In section 3 of table 56 we can read two numbers 3,396.4 and 1,162.6. The first is the number (in thousands) of "missing in action, POWs (based reports from troops and figures from repatriation organisations)". The second is the number (in thousands) of "unrecorded casualties of the first months of the war". If you add those two numbers you get 4,559 (in thousands) MIA.
In case it is not clear for you the unrecored casualties are included in the 4,559 MIA (in thousands).
If to 4,559 you add 500 you get 5,059. This is exactly the number you find in table A page 91 for MIA, POWs and reservists captured after being conscripted but before being taken on strength.

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Oleg Grigoryev
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Post by Oleg Grigoryev » 29 Apr 2004 01:50

Michate wrote:
Repeating oneslef again again does not add weight to you argument. Are going to answer how is "your" study manged to miss almost two millions of returned POWsan peopel repeatdely conscribed on the newly-libirated territories?
Sorry to come up with this again, but what does make you so sure that liberated surviving soldiers were missed in the study?

The mentioned article estimates a 1.2% error counting people that turned out to be alive, but does not give reasons for such an error. IMHO this error rate can be quite reasonably explained by the cumulation of normal counting errors, especially at the occasionally chaotic situations in 1941/1942. The accounting of liberated missing or POWs may be a different matter, the article is silent about that, except for a some somewhat fuzzy remarks:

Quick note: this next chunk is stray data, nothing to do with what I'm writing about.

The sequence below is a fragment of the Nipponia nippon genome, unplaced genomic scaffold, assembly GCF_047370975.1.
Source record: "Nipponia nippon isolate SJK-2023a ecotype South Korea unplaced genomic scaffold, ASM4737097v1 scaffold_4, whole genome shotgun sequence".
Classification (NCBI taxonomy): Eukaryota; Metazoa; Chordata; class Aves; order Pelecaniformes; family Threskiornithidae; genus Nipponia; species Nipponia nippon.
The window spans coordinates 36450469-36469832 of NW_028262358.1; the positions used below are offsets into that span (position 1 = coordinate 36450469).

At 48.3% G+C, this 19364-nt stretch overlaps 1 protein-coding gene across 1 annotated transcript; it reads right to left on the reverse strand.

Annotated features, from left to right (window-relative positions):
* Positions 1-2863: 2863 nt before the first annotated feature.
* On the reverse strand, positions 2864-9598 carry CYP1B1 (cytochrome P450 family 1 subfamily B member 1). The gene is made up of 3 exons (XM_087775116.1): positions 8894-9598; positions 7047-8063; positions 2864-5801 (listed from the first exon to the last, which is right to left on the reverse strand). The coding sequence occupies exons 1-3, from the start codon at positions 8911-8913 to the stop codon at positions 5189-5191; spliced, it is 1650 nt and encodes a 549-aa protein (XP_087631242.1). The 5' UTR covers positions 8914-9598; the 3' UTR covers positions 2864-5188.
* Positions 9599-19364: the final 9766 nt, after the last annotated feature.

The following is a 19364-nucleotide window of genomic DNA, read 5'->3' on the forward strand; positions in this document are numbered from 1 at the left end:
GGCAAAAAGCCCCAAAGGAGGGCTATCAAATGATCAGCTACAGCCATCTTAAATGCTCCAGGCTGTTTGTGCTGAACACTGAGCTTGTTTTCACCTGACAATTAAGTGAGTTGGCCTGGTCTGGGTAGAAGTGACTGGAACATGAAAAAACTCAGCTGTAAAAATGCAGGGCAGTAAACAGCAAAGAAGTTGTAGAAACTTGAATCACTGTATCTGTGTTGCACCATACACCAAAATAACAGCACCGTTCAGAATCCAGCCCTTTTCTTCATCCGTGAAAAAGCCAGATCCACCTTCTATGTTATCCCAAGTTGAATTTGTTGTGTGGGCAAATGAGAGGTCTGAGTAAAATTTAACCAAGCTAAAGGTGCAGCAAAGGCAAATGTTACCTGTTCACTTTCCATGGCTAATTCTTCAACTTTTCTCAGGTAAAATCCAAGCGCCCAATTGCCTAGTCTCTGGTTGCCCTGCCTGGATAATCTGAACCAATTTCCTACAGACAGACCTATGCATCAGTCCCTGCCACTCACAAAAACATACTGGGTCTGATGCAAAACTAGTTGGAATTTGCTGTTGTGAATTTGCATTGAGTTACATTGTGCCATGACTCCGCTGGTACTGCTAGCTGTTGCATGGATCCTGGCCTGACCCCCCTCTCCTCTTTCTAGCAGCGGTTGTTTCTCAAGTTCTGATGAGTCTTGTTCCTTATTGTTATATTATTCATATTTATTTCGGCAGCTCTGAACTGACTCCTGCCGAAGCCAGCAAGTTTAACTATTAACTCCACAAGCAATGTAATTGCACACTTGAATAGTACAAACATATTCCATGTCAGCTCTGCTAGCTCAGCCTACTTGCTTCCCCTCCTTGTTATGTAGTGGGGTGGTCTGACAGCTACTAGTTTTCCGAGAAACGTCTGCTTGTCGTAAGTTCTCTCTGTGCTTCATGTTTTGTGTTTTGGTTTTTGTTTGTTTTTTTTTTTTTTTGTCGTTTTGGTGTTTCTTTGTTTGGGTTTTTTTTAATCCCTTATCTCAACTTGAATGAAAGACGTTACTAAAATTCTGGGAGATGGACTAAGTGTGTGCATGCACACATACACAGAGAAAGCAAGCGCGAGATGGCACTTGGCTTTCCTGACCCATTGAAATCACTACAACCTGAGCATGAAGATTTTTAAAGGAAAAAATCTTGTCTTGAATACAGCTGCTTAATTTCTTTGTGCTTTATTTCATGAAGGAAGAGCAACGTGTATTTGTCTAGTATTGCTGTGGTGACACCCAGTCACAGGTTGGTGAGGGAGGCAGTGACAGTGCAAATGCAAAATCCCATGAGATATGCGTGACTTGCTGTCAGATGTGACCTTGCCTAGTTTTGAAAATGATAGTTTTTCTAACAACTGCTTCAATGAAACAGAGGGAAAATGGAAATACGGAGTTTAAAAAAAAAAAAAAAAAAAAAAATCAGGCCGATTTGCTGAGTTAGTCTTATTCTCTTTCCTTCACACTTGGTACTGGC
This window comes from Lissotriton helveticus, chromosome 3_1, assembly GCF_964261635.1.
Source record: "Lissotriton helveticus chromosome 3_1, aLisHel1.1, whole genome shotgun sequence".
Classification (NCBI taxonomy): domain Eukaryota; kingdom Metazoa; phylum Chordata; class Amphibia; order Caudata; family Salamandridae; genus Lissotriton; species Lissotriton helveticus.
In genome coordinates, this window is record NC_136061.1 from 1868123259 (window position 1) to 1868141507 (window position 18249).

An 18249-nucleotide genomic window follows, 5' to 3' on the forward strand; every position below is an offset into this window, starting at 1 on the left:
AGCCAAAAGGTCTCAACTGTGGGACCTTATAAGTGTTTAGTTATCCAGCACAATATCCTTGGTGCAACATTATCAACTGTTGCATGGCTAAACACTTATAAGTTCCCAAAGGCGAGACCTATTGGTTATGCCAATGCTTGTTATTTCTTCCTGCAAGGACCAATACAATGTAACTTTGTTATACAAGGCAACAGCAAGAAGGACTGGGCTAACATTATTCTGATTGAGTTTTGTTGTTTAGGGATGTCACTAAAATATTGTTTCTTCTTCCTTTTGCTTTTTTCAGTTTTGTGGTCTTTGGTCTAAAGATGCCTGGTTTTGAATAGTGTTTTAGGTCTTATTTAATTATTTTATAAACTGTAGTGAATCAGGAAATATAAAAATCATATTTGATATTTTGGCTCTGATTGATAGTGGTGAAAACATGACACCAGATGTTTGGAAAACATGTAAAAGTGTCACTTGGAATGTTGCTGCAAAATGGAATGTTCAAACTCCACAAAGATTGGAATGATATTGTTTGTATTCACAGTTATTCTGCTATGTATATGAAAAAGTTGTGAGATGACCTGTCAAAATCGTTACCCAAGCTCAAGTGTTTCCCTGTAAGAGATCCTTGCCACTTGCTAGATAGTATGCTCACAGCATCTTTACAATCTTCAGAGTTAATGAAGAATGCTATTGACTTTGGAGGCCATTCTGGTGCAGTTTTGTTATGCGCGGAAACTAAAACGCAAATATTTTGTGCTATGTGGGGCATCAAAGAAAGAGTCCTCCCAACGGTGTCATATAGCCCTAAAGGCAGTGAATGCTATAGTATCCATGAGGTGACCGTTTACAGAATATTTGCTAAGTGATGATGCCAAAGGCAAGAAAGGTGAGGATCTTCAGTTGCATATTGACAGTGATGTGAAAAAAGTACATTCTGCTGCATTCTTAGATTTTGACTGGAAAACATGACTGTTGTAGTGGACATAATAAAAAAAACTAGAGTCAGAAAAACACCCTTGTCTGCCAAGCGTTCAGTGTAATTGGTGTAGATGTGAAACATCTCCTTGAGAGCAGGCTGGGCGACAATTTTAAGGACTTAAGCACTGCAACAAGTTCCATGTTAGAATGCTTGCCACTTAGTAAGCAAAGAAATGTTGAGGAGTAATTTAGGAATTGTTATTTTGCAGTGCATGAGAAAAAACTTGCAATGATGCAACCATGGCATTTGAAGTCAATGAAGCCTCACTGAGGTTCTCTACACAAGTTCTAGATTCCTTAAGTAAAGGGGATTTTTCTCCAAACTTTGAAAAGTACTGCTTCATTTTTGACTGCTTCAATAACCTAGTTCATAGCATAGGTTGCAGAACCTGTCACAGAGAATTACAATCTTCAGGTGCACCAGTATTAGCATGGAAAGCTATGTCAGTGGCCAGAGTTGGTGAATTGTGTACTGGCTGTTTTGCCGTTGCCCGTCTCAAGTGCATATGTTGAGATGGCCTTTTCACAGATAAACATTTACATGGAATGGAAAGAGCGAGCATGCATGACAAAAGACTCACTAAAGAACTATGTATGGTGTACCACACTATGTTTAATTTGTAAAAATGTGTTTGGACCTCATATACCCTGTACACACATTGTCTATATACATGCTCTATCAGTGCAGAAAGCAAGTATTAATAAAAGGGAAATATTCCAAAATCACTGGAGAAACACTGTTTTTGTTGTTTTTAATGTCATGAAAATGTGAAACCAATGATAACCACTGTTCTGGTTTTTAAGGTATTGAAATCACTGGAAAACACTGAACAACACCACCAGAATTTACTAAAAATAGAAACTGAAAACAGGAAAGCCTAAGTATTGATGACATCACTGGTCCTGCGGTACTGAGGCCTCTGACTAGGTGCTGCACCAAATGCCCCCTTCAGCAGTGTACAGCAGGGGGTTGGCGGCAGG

Counts were also made of deserters, servicemen sentenced to correctional labor institutions, servicemen sentenced to death, servicemen removed from the count of permanent losses (i.e. turned out to be alive), servicemen suspected of collaborating with the Germans, and servicemen who were captured but survived.
and:
These charts do not include counts of deserters, those convicted or executed, etc.
Perhaps you do have additional information on that topic then I would be glad if you could share it.

Best regards,
Michael
Sorry to come up with this again, but what does make you so sure that liberated surviving soldiers were missed in the study?

The mentioned article estimates a 1.2% error counting people that turned out to be alive, but does not give reasons for such an error. IMHO this error rate can be quite reasonably explained by the cumulation of normal counting errors, especially at the occasionally chaotic situations in 1941/1942. The accounting of liberated missing or POWs may be a different matter, the article is silent about that, except for a some somewhat fuzzy remarks: